Dear Professor Gates:
Many years ago, I located my maternal great-great-grandparents, Lucy Hoffman and Ben Hoffman, in census records for Mount Sterling, Ky. They are both listed in the 1870 census, with Lucy listed as being born circa 1803 in Georgia and Ben being born circa 1815 in Virginia. In the 1880 Mount Sterling census, only my great-great-grandmother Lucy is listed. (I assume that Ben Hoffman died during the interim period.)
On the death certificate of one of their daughters, Francis Hoffman Trumbo, Lucy Hoffman is recorded as “Lucy Gassett,” the name that came down to me through oral history from my grandmother (Anna Brooks Hawkins Murphy, born between 1884 and 1888). I am not sure why Lucy Hoffman is also recorded in census documents as Lucy Gassett.
Recently I discovered documentation of a Ben Hoffman marrying a Lucy Flensnoy in Freedmen’s Bureau marriage records from Mount Sterling. Although Lucy’s last name is different, all evidence points to this couple (one of only nine records of marriage unions recorded by the Freedmen’s Bureau of Mount Sterling) as my great-great-grandparents. Is there any way that you can verify if these records do indeed document their marriage? —Karen LeRoy
What you have found is special documentation indeed. As Professor Gates wrote in a previous column, a wealth of information on newly emancipated black people was kept by the federal government during the years immediately following the Civil War by the Bureau of Refugees, Freedmen and Abandoned Lands (also known as the Freedmen’s Bureau).
“In March 1865 … [the bureau] was established in the War Department to provide aid to thousands of emancipated slaves and poor whites living in the South and the District of Columbia. Between the years 1865 and 1872, the Freedmen’s Bureau kept track of a variety of records, including marriage, medical, school and census information,” he explained.
Before emancipation, marriage between enslaved persons had no legal standing or protection. Spouses could be separated or sold off at will by their slave owners. The National Humanities Center has an excellent description of how slavery affected couples and families that may help you understand more about the conditions under which your great-great-grandparents lived.
Naturally, many African-American couples wanted to have their informal marriages during slavery documented once it was legal to do so. The Freedmen’s Bureau marriage records are held by the National Archives, as are the agency’s other records.
“While there are other valued federal, state, private and published sources that help document ex-slave marriages, the Freedmen’s Bureau’s marriage records are arguably some of the most important records available for the study of black family marital relations before and after the Civil War,” according to Reginald Washington in a 2005 Prologue article republished on the National Archives website. “For the increasing number of African-American genealogists and family historians, this unique body of marriage records may hold the only formal proof of a slave ancestor’s marriage.”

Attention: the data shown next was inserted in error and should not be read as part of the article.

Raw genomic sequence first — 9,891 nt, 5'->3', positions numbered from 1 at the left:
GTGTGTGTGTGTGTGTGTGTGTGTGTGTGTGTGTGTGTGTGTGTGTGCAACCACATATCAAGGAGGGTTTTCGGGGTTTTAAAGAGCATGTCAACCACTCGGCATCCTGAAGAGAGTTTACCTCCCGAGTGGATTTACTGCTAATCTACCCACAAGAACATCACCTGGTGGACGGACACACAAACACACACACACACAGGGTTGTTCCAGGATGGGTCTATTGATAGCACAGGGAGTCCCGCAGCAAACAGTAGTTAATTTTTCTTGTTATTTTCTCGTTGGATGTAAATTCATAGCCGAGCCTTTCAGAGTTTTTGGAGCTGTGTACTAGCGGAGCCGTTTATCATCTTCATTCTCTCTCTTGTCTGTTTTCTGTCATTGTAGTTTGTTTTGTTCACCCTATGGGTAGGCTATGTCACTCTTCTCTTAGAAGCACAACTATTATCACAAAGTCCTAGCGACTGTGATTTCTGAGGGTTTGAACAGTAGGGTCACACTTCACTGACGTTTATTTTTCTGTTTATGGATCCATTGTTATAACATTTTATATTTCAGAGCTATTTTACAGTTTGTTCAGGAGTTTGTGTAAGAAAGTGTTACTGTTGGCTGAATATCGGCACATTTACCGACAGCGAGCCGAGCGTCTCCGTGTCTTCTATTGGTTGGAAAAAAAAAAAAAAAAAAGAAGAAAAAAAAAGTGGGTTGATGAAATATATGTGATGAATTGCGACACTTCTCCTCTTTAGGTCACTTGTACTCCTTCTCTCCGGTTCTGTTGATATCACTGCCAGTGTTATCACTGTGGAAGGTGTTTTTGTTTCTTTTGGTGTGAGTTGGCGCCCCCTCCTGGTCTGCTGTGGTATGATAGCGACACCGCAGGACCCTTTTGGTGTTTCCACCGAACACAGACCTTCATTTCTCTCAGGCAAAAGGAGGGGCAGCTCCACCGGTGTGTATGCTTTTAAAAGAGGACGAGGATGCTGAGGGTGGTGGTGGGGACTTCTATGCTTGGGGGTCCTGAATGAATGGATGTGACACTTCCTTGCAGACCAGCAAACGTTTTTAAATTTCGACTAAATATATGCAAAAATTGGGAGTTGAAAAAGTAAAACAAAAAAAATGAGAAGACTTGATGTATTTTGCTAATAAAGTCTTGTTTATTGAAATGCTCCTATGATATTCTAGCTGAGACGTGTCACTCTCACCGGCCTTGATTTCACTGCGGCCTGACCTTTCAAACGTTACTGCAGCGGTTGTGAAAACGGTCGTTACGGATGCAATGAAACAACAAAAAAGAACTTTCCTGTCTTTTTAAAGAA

So, congratulations! Based on the information that you submitted, it seems very likely that the Lucy Flensnoy in the marriage record is the same person as Lucy Hoffman in the census records, particularly because of the low number of marriages recorded in Mount Sterling by the Freedmen’s Bureau. According to the marriage record, Ben and Lucy had been living together as a married couple for 25 years, and their union took place on or around April 10, 1841. That would place this record documenting the marriage at about 1866. Since we know that your Hoffman family were living in Mount Sterling, Montgomery County, Ky., it is very likely that this record is for the same couple that appears in the census, since the records are so close in date.
What’s in a Name (or so Many of Them)?
As you mentioned, Ben and Lucy Hoffman were residing in Mount Sterling, Montgomery County, Ky., in 1870, and in 1880, Lucy Hoffman was residing there as a widow. In both records, the Hoffmans are residing with members of the Brooks family. You may want to investigate them further to see information on their family if you hit a wall researching members of the Hoffman family. We first wanted to focus on trying to learn more about the Flensnoy and Gassett connections to the Hoffman family.
It is good to collect as much information as you can about your family and their associates to use to compare with other records to determine if you have found a likely record for your family. You mentioned that the death record for their daughter, Francis Hoffman Trumbo, records her mother’s name as Lucy Gassett.
According to the death record for Mrs. Wm. Francis Tomibe (spellings are sometimes wrong in transcribed records, but you can find the original record available at Ancestry.com, subscription required), Francis was born in Bath County, Ky., about 1849. The record also states that her father was Ben Darsie born in Virginia and Lucy Gassett born in Georgia.
This adds yet another surname to investigate to determine why neither parent’s surname was recorded on her death record as Hoffman. It also suggests that the family has ties to Bath County, Ky., in addition to Mount Sterling.